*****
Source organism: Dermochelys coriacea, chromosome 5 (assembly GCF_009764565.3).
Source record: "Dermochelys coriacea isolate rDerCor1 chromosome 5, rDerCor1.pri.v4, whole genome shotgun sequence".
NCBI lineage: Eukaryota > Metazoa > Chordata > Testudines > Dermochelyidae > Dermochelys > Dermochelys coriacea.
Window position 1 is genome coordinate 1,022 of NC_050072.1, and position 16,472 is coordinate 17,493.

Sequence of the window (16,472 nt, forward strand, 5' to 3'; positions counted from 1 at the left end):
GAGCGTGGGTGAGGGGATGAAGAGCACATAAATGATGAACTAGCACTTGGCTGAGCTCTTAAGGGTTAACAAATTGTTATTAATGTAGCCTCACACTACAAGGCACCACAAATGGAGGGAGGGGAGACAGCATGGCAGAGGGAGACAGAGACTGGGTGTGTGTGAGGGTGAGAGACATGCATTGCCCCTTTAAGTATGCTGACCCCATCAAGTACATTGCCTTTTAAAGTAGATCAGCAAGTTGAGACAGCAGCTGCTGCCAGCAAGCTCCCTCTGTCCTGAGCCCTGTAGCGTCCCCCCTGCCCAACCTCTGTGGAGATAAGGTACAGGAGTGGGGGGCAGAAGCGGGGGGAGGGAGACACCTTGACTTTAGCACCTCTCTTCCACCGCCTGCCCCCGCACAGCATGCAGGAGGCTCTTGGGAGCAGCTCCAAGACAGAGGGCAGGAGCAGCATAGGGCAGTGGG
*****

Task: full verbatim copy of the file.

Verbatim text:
Source organism: Dermochelys coriacea, chromosome 5 (assembly GCF_009764565.3).
Source record: "Dermochelys coriacea isolate rDerCor1 chromosome 5, rDerCor1.pri.v4, whole genome shotgun sequence".
NCBI lineage: Eukaryota > Metazoa > Chordata > Testudines > Dermochelyidae > Dermochelys > Dermochelys coriacea.
Window position 1 is genome coordinate 1,022 of NC_050072.1, and position 16,472 is coordinate 17,493.

Sequence of the window (16,472 nt, forward strand, 5' to 3'; positions counted from 1 at the left end):
GAGCGTGGGTGAGGGGATGAAGAGCACATAAATGATGAACTAGCACTTGGCTGAGCTCTTAAGGGTTAACAAATTGTTATTAATGTAGCCTCACACTACAAGGCACCACAAATGGAGGGAGGGGAGACAGCATGGCAGAGGGAGACAGAGACTGGGTGTGTGTGAGGGTGAGAGACATGCATTGCCCCTTTAAGTATGCTGACCCCATCAAGTACATTGCCTTTTAAAGTAGATCAGCAAGTTGAGACAGCAGCTGCTGCCAGCAAGCTCCCTCTGTCCTGAGCCCTGTAGCGTCCCCCCTGCCCAACCTCTGTGGAGATAAGGTACAGGAGTGGGGGGCAGAAGCGGGGGGAGGGAGACACCTTGACTTTAGCACCTCTCTTCCACCGCCTGCCCCCGCACAGCATGCAGGAGGCTCTTGGGAGCAGCTCCAAGACAGAGGGCAGGAGCAGCATAGGGCAGTGGG